MONTREAL –By her own admission, Carolyn Wesley is living dangerously. She was trying to navigate the hill on Metcalfe Street by the city’s cathedral without spikes on her shoes.
“It’s bad,” she said.
“You take your life in your hands.”
Recently Montreal Mayor Denis Coderre controversially told Montreal media that “somebody didn’t do their job” in clearing the streets following the latest wave of winter weather, which came with several days’ notice.
He now has the city’s comptroller investigating how snow and ice removal operations broke down.
“Did we do what we had to do to make sure we’re protecting the citizens?” he said after a press conference at Complexe Desjardins.
“We’re not asking ourselves, ‘Okay, please give us something.’ We’re saying we want the thing and how can we get it in the fastest way?”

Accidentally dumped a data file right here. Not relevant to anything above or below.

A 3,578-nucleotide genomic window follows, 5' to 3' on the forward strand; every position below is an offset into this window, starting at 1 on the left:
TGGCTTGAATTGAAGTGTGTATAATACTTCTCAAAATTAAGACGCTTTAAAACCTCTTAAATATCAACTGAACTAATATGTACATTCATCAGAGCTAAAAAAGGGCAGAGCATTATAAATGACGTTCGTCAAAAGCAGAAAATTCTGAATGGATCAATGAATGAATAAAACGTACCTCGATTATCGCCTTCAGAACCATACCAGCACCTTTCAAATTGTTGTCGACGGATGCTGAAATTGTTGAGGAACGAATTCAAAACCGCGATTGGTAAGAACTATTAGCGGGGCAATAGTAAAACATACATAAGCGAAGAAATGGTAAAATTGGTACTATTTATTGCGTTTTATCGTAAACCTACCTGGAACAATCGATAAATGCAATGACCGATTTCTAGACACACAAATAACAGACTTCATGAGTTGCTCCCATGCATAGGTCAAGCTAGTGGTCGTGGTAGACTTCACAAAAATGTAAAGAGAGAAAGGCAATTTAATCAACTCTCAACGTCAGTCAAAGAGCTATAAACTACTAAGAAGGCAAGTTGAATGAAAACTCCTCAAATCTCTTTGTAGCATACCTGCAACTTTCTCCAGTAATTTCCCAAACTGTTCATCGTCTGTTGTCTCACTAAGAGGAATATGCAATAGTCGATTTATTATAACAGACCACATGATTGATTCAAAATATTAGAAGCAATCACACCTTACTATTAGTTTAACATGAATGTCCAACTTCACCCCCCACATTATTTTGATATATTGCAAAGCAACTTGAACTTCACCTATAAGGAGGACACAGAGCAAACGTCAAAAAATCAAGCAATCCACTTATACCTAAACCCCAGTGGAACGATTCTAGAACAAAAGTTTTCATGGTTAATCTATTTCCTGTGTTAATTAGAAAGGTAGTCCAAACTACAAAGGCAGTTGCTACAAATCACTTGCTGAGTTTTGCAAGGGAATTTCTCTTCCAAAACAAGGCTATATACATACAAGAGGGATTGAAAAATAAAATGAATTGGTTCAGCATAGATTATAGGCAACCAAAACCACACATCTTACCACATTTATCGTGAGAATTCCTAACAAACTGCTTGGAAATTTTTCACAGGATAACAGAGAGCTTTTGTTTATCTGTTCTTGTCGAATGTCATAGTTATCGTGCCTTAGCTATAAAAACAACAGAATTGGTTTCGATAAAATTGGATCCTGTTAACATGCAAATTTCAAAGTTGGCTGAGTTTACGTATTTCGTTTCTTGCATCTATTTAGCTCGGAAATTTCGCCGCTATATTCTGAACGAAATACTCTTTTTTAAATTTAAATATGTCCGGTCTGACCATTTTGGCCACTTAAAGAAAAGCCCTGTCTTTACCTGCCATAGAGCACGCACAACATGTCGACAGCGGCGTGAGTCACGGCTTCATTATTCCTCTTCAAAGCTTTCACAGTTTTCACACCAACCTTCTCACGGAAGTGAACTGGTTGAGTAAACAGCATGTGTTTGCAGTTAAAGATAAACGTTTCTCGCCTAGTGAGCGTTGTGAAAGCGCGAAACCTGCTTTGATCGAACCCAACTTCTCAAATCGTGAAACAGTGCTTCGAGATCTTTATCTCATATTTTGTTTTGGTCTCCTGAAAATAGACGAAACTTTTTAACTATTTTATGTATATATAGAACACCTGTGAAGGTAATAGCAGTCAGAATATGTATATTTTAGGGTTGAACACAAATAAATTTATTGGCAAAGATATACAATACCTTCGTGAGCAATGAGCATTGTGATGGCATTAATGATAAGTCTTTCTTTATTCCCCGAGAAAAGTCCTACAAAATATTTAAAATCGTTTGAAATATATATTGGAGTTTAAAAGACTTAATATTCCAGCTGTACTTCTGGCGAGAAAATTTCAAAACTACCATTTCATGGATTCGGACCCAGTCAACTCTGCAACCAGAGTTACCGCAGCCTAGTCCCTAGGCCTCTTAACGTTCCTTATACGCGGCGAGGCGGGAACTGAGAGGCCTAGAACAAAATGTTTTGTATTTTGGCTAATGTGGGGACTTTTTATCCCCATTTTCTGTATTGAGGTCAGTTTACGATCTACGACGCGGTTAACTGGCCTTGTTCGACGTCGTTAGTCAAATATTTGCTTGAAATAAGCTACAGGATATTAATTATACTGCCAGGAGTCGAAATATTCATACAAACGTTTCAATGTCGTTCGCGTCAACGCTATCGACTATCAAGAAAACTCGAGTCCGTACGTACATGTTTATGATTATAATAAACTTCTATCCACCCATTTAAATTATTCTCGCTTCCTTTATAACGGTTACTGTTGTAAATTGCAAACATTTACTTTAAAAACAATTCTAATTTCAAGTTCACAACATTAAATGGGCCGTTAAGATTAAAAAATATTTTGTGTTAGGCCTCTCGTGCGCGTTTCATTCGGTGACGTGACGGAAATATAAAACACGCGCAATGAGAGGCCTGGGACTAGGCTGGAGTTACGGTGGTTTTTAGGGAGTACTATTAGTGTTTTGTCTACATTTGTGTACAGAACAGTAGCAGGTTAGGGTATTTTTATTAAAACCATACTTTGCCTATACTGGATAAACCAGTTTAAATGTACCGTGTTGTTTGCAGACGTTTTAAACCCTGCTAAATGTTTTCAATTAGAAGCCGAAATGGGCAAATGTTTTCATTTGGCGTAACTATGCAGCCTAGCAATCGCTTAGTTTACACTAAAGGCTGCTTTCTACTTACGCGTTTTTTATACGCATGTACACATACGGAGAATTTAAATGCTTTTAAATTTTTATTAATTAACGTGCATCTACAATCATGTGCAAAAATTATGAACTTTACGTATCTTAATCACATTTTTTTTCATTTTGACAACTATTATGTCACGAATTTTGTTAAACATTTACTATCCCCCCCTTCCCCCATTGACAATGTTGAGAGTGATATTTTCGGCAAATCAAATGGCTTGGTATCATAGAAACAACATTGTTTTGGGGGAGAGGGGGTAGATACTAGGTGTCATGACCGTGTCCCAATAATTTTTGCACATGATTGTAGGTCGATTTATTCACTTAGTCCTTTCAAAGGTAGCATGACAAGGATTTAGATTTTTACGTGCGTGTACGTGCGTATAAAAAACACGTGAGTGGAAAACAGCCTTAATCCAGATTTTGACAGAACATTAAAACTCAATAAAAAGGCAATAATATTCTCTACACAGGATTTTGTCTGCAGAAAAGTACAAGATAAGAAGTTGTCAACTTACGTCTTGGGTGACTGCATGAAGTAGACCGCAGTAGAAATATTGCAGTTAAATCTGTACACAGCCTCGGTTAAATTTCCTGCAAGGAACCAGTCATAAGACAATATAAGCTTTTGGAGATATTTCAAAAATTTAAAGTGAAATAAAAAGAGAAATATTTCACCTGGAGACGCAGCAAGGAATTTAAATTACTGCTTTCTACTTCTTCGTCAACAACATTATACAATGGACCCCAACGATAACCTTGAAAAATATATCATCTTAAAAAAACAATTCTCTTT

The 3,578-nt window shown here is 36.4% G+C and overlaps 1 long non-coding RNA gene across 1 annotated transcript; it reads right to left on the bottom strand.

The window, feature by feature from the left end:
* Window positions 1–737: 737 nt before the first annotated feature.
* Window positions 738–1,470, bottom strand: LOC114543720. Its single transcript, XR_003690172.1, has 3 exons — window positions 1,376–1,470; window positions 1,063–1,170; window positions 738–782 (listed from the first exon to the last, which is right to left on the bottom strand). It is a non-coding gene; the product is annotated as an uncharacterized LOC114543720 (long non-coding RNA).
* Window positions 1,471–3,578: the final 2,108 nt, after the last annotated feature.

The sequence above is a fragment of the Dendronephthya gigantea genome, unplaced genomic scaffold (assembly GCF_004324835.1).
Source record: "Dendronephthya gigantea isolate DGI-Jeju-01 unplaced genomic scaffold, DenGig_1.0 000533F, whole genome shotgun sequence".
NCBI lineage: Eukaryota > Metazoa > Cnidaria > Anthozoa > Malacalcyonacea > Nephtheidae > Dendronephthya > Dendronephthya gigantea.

Reports have circulated that a potential dispute with blue collar workers may be part of the problem, and Coderre said he will come up with a revised plan in a week.
Another potential issue lies in how the city delegates the snow removal operations — they are the responsibilities of individual boroughs.
This is part of the reason why some demerged municipalities have more efficient snow removal operations.
In Dorval, for example, “We take our own decisions,” said Mayor Edgar Rouleau, adding that financial considerations do not factor into his city’s decisions launch clearing operations — overtime is part of the city’s budget.
“When the snow falls we will do the work,” Rouleau said.
Although snow removal in Quebec has been an age-old problem, the solutions have changed over time.
Currently several municipalities are attempting to curtail their use of salt due to environmental concerns. Chateauguay, for instance, is currently analyzing the possibility of using alternatives like beet juice.
In the meantime, pedestrians remain frustrated at the street level in Montreal.
“I think they started too late cleaning the street,” said Lise Belanger, a pedestrian wearing spikes.
“I know there’s a dispute brewing between the city and its employees, but we end up paying for it.”